The Malta LGBTIQ Rights Movement said that children born through IVF are no different than other children, and neither are their parents, irrespective of their gender and sexual orientation
MGRM showed their support for the proposed amendments to the Embryo Protection Act, and said that the quality of parenting determines the child’s development, rather than the gender or sexual orientation of parents.
In a statement, the Malta LGBTIQ Rights Movement reiterated its support for the proposed amendments to the Embryo Protection Act, “which redress the current discriminatory provisions in relation to same-sex couples and which provide for access to the preservation of gametes for trans persons who choose to undergo gender confirmation surgeries.”
MGRM said it stands in solidary with the Malta Infertility Network, all those parents whose chances of conceiving a child will be enhanced with the new procedures, and with all parents who have had children through IVF or assisted insemination.
“We condemn any statements that portray children born through such methods as being deprived of their rights or the result of a selfish desire,” MGRM said.
“All children, however they are conceived, have no say in how they come into the world and have absolutely no choice as to the family they will be born into. All human beings are fruit of other people’s actions, desires and choices. In this, children born through IVF are no different to other children and neither are their parents.”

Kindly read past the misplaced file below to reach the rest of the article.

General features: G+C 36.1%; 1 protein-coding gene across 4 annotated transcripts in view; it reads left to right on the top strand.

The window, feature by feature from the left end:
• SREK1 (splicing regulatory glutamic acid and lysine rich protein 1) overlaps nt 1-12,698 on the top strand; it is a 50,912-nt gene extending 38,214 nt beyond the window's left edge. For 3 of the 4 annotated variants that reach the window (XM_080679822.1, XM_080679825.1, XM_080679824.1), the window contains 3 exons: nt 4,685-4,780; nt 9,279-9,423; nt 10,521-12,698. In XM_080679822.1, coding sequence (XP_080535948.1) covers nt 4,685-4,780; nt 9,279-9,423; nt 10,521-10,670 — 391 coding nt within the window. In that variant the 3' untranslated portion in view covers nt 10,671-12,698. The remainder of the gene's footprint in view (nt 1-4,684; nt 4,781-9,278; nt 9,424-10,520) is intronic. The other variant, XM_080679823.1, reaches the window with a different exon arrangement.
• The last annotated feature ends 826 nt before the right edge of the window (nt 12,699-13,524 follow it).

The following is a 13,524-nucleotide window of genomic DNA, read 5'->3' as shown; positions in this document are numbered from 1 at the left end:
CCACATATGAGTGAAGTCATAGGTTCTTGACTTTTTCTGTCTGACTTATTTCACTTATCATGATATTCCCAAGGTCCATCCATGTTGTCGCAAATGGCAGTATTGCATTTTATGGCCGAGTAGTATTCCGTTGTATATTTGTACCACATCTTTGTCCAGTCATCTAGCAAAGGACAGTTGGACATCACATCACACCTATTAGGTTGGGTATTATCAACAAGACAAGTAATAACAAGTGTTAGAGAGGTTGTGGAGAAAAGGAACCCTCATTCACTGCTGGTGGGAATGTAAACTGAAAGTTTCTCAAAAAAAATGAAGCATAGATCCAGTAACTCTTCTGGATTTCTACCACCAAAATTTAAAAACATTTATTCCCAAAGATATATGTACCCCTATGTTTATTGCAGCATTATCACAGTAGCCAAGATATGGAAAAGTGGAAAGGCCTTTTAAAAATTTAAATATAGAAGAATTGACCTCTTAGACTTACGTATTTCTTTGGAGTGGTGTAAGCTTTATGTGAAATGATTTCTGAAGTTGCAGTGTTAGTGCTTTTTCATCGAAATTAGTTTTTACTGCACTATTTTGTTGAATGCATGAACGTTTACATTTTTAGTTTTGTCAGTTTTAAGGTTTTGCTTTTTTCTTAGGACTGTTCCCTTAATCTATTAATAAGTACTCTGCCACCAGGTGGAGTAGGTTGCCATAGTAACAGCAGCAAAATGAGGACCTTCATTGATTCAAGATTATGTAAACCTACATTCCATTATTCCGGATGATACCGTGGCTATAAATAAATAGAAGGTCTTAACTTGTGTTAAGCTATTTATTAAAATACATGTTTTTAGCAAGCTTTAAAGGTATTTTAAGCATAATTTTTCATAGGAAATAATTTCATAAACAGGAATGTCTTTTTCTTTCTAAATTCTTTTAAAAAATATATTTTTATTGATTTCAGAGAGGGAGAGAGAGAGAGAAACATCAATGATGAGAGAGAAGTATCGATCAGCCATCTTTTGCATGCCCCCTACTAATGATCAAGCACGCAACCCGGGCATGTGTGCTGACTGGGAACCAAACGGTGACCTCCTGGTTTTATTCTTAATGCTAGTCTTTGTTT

The LGBTIQ organisation also contended that research demonstrated that the quality of parenting rather than the gender or sexual orientation of parents is what determines the developmental outcomes and life chances of children.
“It is ridiculous to contend that those who access IVF services should be subject to the same assessment undergone by prospective adoptive or foster parents given that no such hurdle exists for any other category of parents.”
MGRM also said it supports the opening up of IVF to single parents. Single parent families are part of the range of diverse family formations, the organisation said, that form part of our society and single parent adoptions have been part of Malta’s public policy for many years.
The organisation also supported the consideration of altruistic surrogacy which is regulated and provides safeguards to ensure that those who agree to act as surrogates do so willingly and voluntarily. Heterosexual couples are the main beneficiaries of surrogacy worldwide, MGRM said.
“It is a generous act no different to donating a kidney, cerebrospinal fluid or blood, all of which many find commendable. Children born through surrogacy do not suffer any adverse effects. The parental attachment to the child still ensues.”
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